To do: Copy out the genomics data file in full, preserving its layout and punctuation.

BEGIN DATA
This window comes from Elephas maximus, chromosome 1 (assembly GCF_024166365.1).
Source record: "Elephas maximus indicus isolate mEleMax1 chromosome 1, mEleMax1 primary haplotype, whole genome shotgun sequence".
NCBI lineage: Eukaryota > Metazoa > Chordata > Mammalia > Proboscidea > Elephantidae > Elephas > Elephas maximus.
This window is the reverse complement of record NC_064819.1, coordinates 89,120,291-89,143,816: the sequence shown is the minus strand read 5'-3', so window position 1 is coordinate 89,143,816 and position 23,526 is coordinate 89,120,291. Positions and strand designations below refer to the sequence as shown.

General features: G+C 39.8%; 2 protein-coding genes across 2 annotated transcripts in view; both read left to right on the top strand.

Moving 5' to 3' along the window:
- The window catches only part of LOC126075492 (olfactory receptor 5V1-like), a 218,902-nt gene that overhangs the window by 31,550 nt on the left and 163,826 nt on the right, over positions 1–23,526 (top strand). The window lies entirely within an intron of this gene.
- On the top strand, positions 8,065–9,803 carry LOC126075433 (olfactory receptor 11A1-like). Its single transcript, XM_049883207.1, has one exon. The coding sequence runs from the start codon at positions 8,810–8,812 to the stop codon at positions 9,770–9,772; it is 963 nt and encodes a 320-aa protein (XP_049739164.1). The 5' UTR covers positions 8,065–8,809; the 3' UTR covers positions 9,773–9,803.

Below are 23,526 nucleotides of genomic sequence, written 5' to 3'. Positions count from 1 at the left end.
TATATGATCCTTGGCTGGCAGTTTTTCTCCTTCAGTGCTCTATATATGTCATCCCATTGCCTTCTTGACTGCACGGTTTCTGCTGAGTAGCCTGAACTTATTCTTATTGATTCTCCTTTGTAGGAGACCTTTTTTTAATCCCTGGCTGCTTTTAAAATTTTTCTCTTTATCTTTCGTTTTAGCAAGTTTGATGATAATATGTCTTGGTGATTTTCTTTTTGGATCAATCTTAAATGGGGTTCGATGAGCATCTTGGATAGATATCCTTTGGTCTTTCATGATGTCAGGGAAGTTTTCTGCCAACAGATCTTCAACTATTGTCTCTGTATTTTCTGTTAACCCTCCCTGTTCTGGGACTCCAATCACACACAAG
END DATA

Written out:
This window comes from Elephas maximus, chromosome 1 (assembly GCF_024166365.1).
Source record: "Elephas maximus indicus isolate mEleMax1 chromosome 1, mEleMax1 primary haplotype, whole genome shotgun sequence".
NCBI lineage: Eukaryota > Metazoa > Chordata > Mammalia > Proboscidea > Elephantidae > Elephas > Elephas maximus.
This window is the reverse complement of record NC_064819.1, coordinates 89,120,291-89,143,816: the sequence shown is the minus strand read 5'-3', so window position 1 is coordinate 89,143,816 and position 23,526 is coordinate 89,120,291. Positions and strand designations below refer to the sequence as shown.

General features: G+C 39.8%; 2 protein-coding genes across 2 annotated transcripts in view; both read left to right on the top strand.

Moving 5' to 3' along the window:
- The window catches only part of LOC126075492 (olfactory receptor 5V1-like), a 218,902-nt gene that overhangs the window by 31,550 nt on the left and 163,826 nt on the right, over positions 1–23,526 (top strand). The window lies entirely within an intron of this gene.
- On the top strand, positions 8,065–9,803 carry LOC126075433 (olfactory receptor 11A1-like). Its single transcript, XM_049883207.1, has one exon. The coding sequence runs from the start codon at positions 8,810–8,812 to the stop codon at positions 9,770–9,772; it is 963 nt and encodes a 320-aa protein (XP_049739164.1). The 5' UTR covers positions 8,065–8,809; the 3' UTR covers positions 9,773–9,803.

Below are 23,526 nucleotides of genomic sequence, written 5' to 3'. Positions count from 1 at the left end.
TATATGATCCTTGGCTGGCAGTTTTTCTCCTTCAGTGCTCTATATATGTCATCCCATTGCCTTCTTGACTGCACGGTTTCTGCTGAGTAGCCTGAACTTATTCTTATTGATTCTCCTTTGTAGGAGACCTTTTTTTAATCCCTGGCTGCTTTTAAAATTTTTCTCTTTATCTTTCGTTTTAGCAAGTTTGATGATAATATGTCTTGGTGATTTTCTTTTTGGATCAATCTTAAATGGGGTTCGATGAGCATCTTGGATAGATATCCTTTGGTCTTTCATGATGTCAGGGAAGTTTTCTGCCAACAGATCTTCAACTATTGTCTCTGTATTTTCTGTTAACCCTCCCTGTTCTGGGACTCCAATCACACACAAG